I think this style of Fan Fest for its flaws and its strong points is better than a caravan or a small signing exhibit in a convention hall like some teams…..We forget some teams do not have anything like this at all…..and that is truly sad.
Going down to take a few hours of photos and shake hands with Scott (even though I saw him at Toby’s Retirement party).

There should have been a better system for autographs, I felt like a mouse in a maze looking for the cheese, every fan that showed up that day deserved an autograph from all the players that showed up, start the event earlier 7, 8 or even 9am, let season ticket holders in early that’s fine, me being a non season ticket holder, I didn’t mind that. Have all the players show up at the same time, one long table, perhaps sell tickets for groups at certain times ex: 5,000 fans come in at 8am, spend about 2-3 hours getting them their signatures from players, then the next 5,000 come in and so on until the end of the event, I’m sure fans can be civil and form a line to get an autograph, I give the security and police credit they kept things in somewhat good order, but I hated not knowing what line I was in to get an autograph, My idea would also do away with the “campers”. I’m sorry I stepped on your memorabilia, you shouldn’t have been sitting there waiting for Longoria’s autograph!

FanFest is stil fun, just expensive. I also suspected something changing with the Fan Wall of Fame tradition. It was brought to my attention by another inductee that this years invitation arrived on blank white paper (not Rays stationery) and made no mention of Pepsi. I was actually surprised to see the annual mountain of soda twelve-packs set-up behind the induction stage and a Pepsi representative take part in the ceremony. But the jerseys? Absolutely laughable.

I sent a copy of your ideas to someone I know with the Rays. Every good events needs tweaking and cutting the edges to be smooth and concise. The regular aspect of the autograph line over the past 2 Fan Fests has changed, and with that there will be problems, issues to fix and especially people who have good suggestions. Some people loved Fan Fest more when it was a 2-day event, other thought it dragged it out too much. Hopefully it can rach a happy medium for all involved and we all cherish an event so many other MLB team’s envy because they do not celebrate the fans and player relationship the way the Rays have cultivated the process.

Pepsi loved that I started that extra huge display tradition back in 2004, and now they use computer simulated design software to get every case and every carton fashioned in the optimal way for display. It has become a rite of Fan Fest to have your photo taken by the display. I still remember the 50-odd cases in 2003 stretched along the Rays/Pepsi Wall of Fame old ball wall that made me shudder and embarrassed.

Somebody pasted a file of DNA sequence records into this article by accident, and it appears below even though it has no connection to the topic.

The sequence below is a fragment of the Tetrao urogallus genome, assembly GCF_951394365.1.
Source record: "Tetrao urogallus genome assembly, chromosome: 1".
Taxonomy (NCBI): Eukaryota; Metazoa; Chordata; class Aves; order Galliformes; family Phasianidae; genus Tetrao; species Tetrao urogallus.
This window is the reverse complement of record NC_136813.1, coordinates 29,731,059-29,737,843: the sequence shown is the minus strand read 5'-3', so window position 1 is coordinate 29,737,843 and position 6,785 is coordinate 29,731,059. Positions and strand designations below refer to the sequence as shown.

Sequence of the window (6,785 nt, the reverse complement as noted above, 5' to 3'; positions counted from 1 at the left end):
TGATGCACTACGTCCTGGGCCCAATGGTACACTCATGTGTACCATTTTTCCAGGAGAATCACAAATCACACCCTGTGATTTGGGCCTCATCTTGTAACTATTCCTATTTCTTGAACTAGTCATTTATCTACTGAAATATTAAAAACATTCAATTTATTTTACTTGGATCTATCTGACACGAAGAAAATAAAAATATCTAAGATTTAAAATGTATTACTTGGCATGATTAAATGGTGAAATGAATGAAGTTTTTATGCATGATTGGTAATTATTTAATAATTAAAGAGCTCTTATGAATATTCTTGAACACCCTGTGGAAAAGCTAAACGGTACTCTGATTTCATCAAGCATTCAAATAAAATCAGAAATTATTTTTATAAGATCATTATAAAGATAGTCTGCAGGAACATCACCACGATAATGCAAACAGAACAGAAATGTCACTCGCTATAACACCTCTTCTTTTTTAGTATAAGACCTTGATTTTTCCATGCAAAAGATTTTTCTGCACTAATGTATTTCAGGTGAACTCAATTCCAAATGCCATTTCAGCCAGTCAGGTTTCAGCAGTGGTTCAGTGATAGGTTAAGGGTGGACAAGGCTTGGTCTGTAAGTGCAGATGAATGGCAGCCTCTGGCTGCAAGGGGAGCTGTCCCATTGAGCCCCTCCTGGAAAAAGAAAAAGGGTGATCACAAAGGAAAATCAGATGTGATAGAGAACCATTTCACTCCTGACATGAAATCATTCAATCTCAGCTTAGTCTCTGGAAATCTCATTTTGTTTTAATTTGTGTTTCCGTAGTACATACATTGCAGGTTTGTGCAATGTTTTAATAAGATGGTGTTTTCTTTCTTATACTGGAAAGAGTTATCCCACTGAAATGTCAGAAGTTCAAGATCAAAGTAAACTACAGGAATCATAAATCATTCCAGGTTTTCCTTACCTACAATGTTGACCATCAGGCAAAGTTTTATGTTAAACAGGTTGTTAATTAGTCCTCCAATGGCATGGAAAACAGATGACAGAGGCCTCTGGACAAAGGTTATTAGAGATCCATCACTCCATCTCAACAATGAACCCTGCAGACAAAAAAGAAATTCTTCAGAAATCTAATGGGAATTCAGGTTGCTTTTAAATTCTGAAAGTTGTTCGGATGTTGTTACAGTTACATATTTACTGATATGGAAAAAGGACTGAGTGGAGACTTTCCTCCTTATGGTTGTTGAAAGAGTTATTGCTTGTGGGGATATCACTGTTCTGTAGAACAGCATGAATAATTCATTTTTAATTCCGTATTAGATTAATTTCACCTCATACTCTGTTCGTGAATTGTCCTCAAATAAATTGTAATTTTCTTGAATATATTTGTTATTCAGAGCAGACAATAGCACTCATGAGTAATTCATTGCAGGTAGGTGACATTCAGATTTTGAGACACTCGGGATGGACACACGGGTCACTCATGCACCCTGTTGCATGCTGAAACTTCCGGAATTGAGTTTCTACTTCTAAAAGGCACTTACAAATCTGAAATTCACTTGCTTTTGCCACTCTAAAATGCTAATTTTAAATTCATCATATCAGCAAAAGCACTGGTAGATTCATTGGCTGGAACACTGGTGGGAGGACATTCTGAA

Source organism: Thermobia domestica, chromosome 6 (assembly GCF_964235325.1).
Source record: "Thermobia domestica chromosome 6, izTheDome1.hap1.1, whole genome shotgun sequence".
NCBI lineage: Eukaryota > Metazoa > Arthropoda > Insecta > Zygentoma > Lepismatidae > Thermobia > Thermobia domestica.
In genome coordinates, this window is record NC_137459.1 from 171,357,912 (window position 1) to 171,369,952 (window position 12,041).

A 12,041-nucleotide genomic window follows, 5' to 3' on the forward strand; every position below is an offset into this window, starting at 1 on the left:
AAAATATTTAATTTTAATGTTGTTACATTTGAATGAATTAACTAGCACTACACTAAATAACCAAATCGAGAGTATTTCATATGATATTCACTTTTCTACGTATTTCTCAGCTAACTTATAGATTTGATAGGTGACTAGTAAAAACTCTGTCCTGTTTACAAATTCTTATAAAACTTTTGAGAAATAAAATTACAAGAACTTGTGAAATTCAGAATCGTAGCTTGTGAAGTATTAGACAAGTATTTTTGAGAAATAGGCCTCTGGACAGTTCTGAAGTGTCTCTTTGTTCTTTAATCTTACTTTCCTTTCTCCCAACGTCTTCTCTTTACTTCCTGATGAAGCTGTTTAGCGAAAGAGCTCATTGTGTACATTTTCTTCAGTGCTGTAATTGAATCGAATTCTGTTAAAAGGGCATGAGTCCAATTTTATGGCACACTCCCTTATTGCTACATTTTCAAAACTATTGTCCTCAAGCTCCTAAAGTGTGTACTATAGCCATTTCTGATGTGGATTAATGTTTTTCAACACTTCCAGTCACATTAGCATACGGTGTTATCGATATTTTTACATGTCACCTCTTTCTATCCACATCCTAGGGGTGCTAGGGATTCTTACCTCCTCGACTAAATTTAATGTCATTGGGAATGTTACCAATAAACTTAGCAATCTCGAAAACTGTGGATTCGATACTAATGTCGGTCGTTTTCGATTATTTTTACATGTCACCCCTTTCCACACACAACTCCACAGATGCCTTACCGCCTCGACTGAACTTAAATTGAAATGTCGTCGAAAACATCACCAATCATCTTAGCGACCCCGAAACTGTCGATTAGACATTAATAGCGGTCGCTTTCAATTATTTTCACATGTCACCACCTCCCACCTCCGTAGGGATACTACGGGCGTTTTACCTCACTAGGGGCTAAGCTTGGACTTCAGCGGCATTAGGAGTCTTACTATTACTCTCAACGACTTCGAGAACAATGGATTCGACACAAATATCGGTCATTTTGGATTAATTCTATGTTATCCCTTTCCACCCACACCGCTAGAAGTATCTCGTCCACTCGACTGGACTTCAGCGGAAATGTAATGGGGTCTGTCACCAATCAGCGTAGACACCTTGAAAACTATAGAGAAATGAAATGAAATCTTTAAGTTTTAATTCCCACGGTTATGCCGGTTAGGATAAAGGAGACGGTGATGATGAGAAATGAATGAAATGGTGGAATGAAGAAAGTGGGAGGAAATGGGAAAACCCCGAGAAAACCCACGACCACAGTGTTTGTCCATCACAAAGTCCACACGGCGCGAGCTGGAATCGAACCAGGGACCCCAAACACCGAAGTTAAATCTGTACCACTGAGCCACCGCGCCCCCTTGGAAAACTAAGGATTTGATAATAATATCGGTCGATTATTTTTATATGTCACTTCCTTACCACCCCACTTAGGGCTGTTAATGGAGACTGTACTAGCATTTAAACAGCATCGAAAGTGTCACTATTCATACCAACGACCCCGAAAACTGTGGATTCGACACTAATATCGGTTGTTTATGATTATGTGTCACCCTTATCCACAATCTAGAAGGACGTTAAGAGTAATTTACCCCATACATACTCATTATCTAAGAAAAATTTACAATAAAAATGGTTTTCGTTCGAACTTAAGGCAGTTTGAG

Alan, who used to work with me at Pepsi did the introductions this year and is stationed in the St. Petersburg branch. He has done a great job taking the displays to the next level.
I guess we should be glad we got real and embroidered lettering before the big changes. I did not see the jerseys, but if you hated them…they have to be horrific

Wish i could have attended this year, due to the long weekend, I was unable to get on a flight to Tampa..looks like it was a great turnout, and thanks for sharing your pictures! Poor Rusty, getting hit by a whiffle ball!

Thank you for taking my suggestion and giving it to someone in the orginization, it may need some tweaks to it as well. Paying money for an autograph, didn’t mind that, it was for a good cause, but the whole idea for “FanFest” is just that, making your fans happy, I’m sure the players would have stayed out longer to sign autographs, but they were forced to swap with another player at a certain time. There had to have been at least 1,000 or more fans waiting for Longoria to sign something for them, but he was only available for 30 minutes, not knocking the event as a whole, the entertainment was great, the players were great, the staff was great ( I mean having to deal with all of us, come on!) it’s just the autographing part that needs tweaks, like you said.

The rumor as to why Longoria only spent 30 minutes signing (on the field) was he is contractually obligated to someone to only sign 200 autographs during Rays functions such as FanFest. 30 minute signing period was the estimated amount of time he’d need to sign approximately that amount. Maybe the other big names that donated 1/2-hour of their time to the commoners also have similar agreements?